AMD has come out and said that it doesn’t make any sense to be taking a leaf out of Arm’s book by using something similar to the chipmaker's big.LITTLE tech for Ryzen desktop CPUs, at least not in the near future – which is a not-so-subtle way of casting doubt on Intel’s processor plans.
Mainly because as you may be aware, Intel already attends to adopt a big.LITTLE kind of approach – where ‘big’ (standard) processor cores are paired with low-power more efficient ‘little’ cores – with Alder Lake, which will be the following generation of CPUs (expected to arrive later in 2021) to come after next-gen Rocket Lake chips (which debut in early 2021).
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AMD simply believes the time isn’t yet right for this kind of approach, and indeed since hearing about Alder Lake’s implementation, pretty much everyone has been scratching their heads wondering exactly how this will benefit desktop PCs in a meaningful way (considering the efficient low-power cores are really there to drive battery-related benefits, so there’s certainly an obvious argument for laptops).
As PC Gamer spotted, AMD’s Joe Macri, Vice President & Product Chief Technology Officer, commented in an engineering roundtable: “We’ve been studying big.LITTLE, it’s been 15+ years, so this is not a new concept in any way shape or form. We continue to study it, we continue to look at it.
“We’re not going to talk about whether we’ll do it or not, but I’m going to talk about some of the challenges of it and around what you really want to do with it. Is the goal power efficiency? Is the goal more performance? Is the goal just marketing, 'I want more core count', regardless of what it does for the other two variables?”
Macri adds: “At AMD, the marketing one we’re going to throw out the window. We’re not going to do it just to have a bigger number.”
Naturally, more cynical types could read that as a suggestion that perhaps Intel is doing it for the count, considering it’s not yet clear what the benefits of such an approach might be for desktop PCs with Alder Lake.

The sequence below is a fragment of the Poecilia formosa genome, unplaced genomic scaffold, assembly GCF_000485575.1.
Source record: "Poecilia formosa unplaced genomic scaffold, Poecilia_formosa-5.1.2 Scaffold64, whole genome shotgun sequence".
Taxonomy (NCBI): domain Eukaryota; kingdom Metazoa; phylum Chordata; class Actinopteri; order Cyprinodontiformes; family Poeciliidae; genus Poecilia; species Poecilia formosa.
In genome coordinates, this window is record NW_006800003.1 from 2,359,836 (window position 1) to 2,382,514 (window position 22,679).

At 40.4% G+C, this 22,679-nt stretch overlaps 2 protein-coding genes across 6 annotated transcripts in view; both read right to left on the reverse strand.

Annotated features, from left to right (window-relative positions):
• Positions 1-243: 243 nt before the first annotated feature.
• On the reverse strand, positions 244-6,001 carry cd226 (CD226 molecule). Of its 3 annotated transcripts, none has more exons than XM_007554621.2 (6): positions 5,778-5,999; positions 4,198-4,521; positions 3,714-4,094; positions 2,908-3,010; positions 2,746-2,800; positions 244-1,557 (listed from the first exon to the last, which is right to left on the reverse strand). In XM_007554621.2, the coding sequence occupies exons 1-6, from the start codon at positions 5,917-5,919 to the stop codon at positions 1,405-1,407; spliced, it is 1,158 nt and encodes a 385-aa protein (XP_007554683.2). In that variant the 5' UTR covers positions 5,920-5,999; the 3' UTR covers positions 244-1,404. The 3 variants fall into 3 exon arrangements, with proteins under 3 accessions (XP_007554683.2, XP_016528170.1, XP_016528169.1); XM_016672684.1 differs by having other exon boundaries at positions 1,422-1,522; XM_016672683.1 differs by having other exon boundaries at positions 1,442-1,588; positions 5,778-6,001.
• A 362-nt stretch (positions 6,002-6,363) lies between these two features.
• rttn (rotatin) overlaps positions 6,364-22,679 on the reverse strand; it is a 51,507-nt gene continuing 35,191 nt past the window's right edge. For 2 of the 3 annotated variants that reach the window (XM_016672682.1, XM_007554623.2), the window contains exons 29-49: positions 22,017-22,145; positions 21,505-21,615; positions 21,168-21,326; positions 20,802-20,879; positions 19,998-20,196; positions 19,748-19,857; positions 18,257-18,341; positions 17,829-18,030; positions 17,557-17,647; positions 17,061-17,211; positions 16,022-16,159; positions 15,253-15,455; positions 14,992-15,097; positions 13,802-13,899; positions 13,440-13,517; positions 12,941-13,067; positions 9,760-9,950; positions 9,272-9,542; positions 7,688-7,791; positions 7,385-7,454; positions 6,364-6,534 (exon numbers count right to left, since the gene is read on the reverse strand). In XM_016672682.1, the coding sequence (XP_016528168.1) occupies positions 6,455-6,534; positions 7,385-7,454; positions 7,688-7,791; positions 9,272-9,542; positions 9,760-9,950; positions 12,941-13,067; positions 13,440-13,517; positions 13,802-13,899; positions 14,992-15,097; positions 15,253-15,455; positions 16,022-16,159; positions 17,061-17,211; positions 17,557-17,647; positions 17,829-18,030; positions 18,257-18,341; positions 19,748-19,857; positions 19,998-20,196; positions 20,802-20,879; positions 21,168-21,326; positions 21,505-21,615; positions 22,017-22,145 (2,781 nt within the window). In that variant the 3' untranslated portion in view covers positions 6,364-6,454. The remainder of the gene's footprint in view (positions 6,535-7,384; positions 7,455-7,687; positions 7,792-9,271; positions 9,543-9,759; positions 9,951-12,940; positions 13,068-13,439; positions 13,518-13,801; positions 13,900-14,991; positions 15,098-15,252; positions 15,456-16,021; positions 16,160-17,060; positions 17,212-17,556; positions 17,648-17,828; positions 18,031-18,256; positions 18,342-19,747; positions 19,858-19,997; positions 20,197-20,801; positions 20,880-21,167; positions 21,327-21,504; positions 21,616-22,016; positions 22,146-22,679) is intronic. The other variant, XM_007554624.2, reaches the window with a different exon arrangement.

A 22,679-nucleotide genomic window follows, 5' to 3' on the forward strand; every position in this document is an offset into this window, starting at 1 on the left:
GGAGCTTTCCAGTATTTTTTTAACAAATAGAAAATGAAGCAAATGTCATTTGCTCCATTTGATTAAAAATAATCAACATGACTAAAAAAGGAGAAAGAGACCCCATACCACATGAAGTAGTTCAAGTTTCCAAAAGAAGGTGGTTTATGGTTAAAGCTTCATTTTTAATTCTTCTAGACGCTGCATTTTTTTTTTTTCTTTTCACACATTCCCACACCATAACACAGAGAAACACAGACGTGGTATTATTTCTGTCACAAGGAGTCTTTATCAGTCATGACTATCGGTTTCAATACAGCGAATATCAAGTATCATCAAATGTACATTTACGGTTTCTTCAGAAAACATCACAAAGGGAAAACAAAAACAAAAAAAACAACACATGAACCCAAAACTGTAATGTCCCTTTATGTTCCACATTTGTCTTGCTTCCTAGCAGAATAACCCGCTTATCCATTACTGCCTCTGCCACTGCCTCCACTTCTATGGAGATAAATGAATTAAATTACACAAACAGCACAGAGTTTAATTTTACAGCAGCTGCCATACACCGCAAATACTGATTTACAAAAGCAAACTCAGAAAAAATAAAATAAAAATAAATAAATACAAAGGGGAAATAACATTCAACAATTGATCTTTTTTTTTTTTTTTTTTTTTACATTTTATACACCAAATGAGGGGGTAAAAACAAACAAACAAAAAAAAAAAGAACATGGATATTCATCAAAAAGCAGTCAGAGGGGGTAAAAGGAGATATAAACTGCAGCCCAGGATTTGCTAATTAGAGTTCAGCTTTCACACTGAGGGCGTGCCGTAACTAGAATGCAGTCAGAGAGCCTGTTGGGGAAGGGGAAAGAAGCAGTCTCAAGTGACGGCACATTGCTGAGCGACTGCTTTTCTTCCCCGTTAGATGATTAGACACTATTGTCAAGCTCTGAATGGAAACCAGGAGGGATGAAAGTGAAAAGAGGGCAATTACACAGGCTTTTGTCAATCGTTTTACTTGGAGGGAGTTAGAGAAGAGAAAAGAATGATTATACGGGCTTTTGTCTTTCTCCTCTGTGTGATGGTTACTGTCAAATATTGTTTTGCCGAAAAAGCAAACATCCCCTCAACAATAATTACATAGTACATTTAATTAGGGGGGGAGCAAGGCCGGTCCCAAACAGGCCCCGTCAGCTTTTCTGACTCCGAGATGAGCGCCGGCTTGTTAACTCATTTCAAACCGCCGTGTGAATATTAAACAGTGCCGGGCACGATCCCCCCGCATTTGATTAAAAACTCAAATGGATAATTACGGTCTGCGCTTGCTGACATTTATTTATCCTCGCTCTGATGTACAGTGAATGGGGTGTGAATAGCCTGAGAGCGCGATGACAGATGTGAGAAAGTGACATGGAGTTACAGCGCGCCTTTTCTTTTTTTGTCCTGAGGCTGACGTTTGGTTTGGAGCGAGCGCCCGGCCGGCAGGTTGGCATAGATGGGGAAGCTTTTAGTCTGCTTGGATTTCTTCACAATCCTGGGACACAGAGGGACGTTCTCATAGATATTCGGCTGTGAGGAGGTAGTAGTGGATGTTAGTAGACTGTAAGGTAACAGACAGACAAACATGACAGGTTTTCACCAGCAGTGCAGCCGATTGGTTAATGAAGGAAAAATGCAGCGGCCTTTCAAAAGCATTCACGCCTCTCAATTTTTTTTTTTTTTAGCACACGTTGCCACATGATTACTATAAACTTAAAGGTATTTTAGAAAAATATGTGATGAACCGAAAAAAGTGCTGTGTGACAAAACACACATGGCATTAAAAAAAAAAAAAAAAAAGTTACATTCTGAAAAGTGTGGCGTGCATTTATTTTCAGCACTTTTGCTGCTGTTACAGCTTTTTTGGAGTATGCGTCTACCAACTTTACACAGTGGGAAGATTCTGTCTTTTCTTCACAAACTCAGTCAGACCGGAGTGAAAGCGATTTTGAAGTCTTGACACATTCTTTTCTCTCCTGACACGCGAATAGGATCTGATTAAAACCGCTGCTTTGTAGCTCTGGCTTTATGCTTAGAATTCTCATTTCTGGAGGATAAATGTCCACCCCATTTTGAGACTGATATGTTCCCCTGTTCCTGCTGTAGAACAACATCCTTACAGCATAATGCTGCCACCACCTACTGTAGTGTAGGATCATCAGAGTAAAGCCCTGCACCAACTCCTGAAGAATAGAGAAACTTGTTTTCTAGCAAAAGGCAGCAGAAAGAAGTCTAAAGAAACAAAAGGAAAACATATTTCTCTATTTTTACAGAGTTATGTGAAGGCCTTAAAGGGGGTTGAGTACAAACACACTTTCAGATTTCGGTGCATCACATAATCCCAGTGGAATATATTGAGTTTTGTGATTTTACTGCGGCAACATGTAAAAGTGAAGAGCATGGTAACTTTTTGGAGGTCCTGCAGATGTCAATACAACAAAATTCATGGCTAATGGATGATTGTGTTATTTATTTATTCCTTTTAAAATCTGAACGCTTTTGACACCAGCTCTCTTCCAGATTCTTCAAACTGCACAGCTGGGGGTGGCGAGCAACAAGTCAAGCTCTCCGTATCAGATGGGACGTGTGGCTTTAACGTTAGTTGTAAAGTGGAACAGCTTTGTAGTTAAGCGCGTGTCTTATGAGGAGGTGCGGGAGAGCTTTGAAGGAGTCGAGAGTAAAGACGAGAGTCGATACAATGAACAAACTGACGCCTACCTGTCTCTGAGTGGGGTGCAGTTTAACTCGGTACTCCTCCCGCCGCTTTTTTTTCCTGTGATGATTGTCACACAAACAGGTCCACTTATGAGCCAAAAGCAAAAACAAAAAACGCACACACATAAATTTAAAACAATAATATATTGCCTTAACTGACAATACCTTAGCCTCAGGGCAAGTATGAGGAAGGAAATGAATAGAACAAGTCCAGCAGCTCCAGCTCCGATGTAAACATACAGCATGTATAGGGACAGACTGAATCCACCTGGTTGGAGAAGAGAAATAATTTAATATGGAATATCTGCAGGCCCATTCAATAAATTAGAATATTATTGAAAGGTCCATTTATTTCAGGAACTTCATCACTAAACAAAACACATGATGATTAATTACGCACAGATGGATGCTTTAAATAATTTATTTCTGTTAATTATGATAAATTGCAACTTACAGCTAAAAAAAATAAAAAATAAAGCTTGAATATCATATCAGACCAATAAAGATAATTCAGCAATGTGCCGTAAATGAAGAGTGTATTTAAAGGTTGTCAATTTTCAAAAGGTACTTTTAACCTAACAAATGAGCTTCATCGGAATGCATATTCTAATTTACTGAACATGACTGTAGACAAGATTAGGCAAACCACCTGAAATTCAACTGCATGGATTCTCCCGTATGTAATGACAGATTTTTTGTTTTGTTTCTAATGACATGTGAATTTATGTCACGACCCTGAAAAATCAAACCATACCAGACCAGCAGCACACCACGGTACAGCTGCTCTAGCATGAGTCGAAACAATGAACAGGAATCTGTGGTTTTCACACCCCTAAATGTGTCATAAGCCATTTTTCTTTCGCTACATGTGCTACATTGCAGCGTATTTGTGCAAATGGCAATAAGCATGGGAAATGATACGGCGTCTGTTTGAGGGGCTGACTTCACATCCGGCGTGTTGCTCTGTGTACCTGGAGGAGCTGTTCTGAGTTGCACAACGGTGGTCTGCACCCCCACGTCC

At any rate, AMD asserts that it won’t make sense to go down this path on the desktop until the software side of the equation takes advantage of this hardware configuration.
Macri observes: “Just driving up the core count with little isn’t going to be that useful until software comes along. It’s not a simple problem, and I think there’s been at least one company who has got it right. I wouldn’t say all the companies have got it right that have started doing it. What we’re really fighting, for big.LITTLE with AMD, is that Mike’s team is doing such a great job with big, it makes it hard to win with LITTLE.”
Of course, we have indeed seen that Ryzen processors have made some extremely impressive advances in terms of power-efficiency.
That’s not to say AMD is ruling out any kind of big.LITTLE-inspired plans for the future, of course – it just won’t be the near future, unlike Intel which has Alder Lake coming out in 2021.
Macri notes: “Over time I think there will be a point when we are going to need LITTLE, and it will be a point in time when the OS has the right attributes, the right capabilities in its scheduler and memory allocator, we’ll have the right memory subsystem. We’ll be able to give you not just a little bit better experience, but a much better experience. If we can’t get that experience change to be noticeable, why do it?”
Intel calls its big.LITTLE-style approach 'Hybrid Technology', and as you may be aware, it’s already a thing in Lakefield chips.
Alder Lake is going to be a huge change for Intel, not just with the introduction of Hybrid Technology for the 12th-gen chips, but these will be Intel’s very first 10nm-based desktop CPUs, with an entirely new socket featuring a whole different rectangular shape, rather than a square.
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Darren is a freelancer writing news and features for TechRadar (and occasionally T3) across a broad range of computing topics including CPUs, GPUs, various other hardware, VPNs, antivirus and more. He has written about tech for the best part of three decades, and writes books in his spare time (his debut novel - 'I Know What You Did Last Supper' - was published by Hachette UK in 2013).